Tag Archives: Olga Kurylenko

Hitman (2007) Review

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Hitman

Time: 100 Minutes
Age Rating: 860949[1] Violence, Offensive Language & Nudity
Cast:
Timothy Olyphant as Agent 47
Dougray Scott as Mike Whittier
Robert Knepper as Yuri Marklov
Olga Kurylenko as Nika Boronina
Director: Xavier Gens

Raised from childhood by the mysterious Diana organisation, Agent 47 (Timothy Olyphant) is the perfect killer, but when he is dispatched to kill the Russian president, 47 discovers that his employers have betrayed him. Taking prostitute, and possible witness to his last hit, Nika with him, the enigmatic assassin flees from both Interpol and the Russian secret service as he fights to uncover the root of the conspiracy.

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I’m not too familiar with the Hitman games and hadn’t played much of them before watching both movies, but I knew about it, and more recently I had played the 2016 game titled Hitman. The Hitman video game series made quite an impact even just when it came out. So it’s not really surprising that it eventually received a film adaptation in 2004. The movie itself not really a good representation of the character and games for the big screen, but there have been way worse video game movies.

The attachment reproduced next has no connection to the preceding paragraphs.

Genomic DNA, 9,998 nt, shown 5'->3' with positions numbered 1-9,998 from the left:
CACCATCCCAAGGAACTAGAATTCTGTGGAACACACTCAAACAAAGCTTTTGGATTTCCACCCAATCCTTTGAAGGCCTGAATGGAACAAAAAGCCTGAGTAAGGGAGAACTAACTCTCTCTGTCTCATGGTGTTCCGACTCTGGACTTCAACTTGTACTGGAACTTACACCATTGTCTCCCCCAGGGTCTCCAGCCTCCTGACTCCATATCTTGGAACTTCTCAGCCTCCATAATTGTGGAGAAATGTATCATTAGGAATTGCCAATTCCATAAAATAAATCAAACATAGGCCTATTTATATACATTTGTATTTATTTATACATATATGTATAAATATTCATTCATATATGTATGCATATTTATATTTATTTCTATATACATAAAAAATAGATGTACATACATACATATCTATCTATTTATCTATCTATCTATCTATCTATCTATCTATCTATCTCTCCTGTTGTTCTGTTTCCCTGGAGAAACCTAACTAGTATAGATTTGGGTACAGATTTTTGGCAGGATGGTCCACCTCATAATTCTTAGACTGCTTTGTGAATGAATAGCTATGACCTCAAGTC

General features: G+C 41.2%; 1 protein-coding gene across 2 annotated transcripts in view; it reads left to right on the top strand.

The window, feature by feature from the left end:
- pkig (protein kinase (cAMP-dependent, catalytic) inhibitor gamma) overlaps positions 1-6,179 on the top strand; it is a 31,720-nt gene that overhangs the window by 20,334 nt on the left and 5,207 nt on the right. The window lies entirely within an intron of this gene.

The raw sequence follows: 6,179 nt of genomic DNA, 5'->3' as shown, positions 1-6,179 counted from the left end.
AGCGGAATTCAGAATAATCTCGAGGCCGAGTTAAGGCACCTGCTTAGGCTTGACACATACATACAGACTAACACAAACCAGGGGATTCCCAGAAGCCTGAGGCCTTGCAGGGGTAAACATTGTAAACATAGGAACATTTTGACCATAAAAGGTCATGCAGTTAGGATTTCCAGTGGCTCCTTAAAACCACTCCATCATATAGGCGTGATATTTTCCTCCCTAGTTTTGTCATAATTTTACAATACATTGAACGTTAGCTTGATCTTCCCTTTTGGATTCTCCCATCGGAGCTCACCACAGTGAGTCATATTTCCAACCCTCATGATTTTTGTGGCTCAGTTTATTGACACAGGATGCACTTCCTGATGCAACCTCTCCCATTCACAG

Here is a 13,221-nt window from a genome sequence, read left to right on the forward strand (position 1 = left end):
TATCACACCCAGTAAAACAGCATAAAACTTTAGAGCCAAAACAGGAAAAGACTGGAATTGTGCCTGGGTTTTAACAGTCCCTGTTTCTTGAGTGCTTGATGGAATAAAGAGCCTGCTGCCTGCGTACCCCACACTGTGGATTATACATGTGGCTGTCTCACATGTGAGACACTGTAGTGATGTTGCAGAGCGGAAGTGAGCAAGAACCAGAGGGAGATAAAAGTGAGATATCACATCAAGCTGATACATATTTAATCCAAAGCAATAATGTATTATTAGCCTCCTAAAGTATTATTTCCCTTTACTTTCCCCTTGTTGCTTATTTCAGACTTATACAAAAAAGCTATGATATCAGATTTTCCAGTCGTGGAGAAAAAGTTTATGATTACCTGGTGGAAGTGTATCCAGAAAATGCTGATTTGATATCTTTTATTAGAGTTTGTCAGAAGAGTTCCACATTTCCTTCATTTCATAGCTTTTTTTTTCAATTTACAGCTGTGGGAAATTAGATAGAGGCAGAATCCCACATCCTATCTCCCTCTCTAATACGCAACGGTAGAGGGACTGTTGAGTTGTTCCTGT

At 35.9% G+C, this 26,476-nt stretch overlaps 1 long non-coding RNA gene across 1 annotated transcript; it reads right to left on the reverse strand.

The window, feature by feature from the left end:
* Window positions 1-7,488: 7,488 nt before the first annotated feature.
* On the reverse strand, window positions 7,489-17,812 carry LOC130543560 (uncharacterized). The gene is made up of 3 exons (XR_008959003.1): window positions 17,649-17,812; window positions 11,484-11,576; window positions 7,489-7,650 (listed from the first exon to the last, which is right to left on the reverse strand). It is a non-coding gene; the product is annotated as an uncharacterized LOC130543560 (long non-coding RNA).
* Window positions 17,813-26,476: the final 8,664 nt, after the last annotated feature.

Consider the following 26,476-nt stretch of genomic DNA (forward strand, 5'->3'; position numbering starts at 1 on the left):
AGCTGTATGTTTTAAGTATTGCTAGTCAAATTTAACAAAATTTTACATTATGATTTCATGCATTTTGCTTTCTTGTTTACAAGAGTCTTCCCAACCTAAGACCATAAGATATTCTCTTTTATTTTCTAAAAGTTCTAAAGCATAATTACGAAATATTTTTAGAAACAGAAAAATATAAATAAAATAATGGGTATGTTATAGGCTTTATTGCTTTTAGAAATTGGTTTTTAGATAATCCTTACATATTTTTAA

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This script is written by Skip Woods of all people, and needless to say the writing is about as good as you’d expect from the man who wrote X-Men Origins Wolverine, Die Hard 5 and for whatever reason Hitman: Agent 47 (the other Hitman movie less than a decade later). I’ve only played one game but I’m pretty familiar with what the Hitman series is about, and I can definitely say that this movie isn’t accurate to the games. Agent 47 in this movie doesn’t act like one of those silent assassins like he was supposed to be in the game, he acts a lot more like the other types of assassins, the ones who are flashy, shoot a lot of people and look very ‘cool’. Plotwise, I barely remember what this movie is about. The plot is generic, convoluted and very difficult to follow, the dialogue is rather terrible too. There’s really nothing to connect with or to be excited by in the story. It’s just a rather bland action movie that so happens to have the Hitman and Agent 47 names attached do it.